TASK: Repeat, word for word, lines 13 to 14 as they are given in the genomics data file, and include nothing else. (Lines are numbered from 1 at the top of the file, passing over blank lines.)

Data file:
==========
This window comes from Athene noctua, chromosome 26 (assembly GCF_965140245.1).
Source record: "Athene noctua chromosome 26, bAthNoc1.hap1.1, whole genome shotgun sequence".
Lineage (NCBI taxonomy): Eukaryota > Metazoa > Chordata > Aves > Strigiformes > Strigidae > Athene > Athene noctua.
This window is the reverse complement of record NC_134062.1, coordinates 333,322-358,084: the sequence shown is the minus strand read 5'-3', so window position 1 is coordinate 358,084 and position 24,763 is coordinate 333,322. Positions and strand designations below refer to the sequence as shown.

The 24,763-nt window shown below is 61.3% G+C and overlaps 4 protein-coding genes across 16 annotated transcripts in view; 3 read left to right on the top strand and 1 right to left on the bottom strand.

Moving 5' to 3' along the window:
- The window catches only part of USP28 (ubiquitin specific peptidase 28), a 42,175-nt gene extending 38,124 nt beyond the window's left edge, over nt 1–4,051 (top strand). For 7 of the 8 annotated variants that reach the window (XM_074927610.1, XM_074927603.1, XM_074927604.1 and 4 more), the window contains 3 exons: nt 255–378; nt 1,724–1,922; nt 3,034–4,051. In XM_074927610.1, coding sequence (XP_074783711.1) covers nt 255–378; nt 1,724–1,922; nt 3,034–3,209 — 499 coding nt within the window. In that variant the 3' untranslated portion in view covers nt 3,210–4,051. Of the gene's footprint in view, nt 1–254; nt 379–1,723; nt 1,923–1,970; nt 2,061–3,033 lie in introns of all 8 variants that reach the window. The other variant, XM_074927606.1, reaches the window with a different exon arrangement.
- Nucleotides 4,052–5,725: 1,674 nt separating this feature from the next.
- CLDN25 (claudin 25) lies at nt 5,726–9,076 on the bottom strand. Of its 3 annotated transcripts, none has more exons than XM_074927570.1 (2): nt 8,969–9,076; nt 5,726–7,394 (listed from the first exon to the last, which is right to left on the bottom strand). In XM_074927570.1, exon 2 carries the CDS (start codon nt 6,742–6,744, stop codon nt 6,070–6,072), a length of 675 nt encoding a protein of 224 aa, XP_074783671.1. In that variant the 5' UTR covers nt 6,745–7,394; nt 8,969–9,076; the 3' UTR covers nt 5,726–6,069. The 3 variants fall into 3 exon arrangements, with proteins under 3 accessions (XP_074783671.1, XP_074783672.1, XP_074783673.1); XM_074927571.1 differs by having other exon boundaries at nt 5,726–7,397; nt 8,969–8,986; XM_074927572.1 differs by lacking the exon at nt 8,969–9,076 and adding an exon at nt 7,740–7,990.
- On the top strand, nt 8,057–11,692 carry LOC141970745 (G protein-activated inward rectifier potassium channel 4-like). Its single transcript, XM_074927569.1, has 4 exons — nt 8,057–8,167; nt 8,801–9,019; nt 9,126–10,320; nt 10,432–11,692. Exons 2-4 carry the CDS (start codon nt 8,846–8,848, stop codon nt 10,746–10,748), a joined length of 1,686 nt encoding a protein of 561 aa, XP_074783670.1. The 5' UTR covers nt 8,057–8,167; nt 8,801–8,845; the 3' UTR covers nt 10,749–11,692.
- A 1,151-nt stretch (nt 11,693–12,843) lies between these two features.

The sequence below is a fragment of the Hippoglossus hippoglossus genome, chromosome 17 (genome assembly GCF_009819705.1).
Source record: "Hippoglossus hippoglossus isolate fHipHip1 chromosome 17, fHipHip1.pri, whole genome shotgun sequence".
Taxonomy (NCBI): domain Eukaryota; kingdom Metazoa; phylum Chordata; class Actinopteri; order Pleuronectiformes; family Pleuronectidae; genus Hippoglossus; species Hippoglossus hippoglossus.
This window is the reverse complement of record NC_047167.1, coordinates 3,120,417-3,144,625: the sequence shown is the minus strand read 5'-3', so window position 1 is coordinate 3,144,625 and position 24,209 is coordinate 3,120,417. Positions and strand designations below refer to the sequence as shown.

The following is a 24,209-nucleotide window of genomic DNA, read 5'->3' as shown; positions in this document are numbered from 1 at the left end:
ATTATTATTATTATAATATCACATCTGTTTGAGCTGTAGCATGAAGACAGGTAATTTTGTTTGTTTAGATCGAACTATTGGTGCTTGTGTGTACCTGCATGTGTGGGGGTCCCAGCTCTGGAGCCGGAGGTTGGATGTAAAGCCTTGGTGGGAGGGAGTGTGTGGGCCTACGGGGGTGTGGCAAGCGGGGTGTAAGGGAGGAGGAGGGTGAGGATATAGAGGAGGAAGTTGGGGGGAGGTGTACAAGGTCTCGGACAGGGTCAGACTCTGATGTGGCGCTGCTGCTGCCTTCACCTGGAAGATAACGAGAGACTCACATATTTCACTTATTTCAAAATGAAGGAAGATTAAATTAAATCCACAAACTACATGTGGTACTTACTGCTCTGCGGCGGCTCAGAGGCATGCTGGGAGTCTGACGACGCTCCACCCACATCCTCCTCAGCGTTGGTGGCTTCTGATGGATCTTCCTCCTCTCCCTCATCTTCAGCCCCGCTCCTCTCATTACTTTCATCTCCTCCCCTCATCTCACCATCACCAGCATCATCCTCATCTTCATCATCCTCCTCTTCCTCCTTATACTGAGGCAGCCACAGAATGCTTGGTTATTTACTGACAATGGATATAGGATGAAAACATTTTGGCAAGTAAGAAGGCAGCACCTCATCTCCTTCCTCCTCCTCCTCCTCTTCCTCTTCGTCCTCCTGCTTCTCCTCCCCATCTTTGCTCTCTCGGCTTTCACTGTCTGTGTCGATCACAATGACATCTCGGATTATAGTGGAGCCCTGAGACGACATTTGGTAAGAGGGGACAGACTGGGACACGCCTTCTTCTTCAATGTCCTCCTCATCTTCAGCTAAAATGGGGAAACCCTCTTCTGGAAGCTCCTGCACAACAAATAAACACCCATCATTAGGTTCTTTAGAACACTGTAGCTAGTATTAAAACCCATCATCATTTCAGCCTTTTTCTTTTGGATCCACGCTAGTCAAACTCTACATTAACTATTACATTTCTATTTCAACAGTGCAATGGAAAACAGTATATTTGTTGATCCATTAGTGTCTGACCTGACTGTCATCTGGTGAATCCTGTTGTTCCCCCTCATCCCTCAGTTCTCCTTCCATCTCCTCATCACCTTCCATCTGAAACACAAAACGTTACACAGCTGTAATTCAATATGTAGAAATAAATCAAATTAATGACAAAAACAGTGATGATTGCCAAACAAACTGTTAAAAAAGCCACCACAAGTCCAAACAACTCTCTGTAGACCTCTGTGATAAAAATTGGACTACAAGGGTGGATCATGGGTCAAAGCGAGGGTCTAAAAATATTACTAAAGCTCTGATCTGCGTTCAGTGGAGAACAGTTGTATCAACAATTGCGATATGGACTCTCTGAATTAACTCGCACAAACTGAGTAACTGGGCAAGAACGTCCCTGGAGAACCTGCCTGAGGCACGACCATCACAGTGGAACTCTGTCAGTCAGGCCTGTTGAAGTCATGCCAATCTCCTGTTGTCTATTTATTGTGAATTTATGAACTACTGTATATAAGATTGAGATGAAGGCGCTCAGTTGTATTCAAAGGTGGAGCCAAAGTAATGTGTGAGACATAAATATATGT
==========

Source record: "Hippoglossus hippoglossus isolate fHipHip1 chromosome 17, fHipHip1.pri, whole genome shotgun sequence".
Taxonomy (NCBI): domain Eukaryota; kingdom Metazoa; phylum Chordata; class Actinopteri; order Pleuronectiformes; family Pleuronectidae; genus Hippoglossus; species Hippoglossus hippoglossus.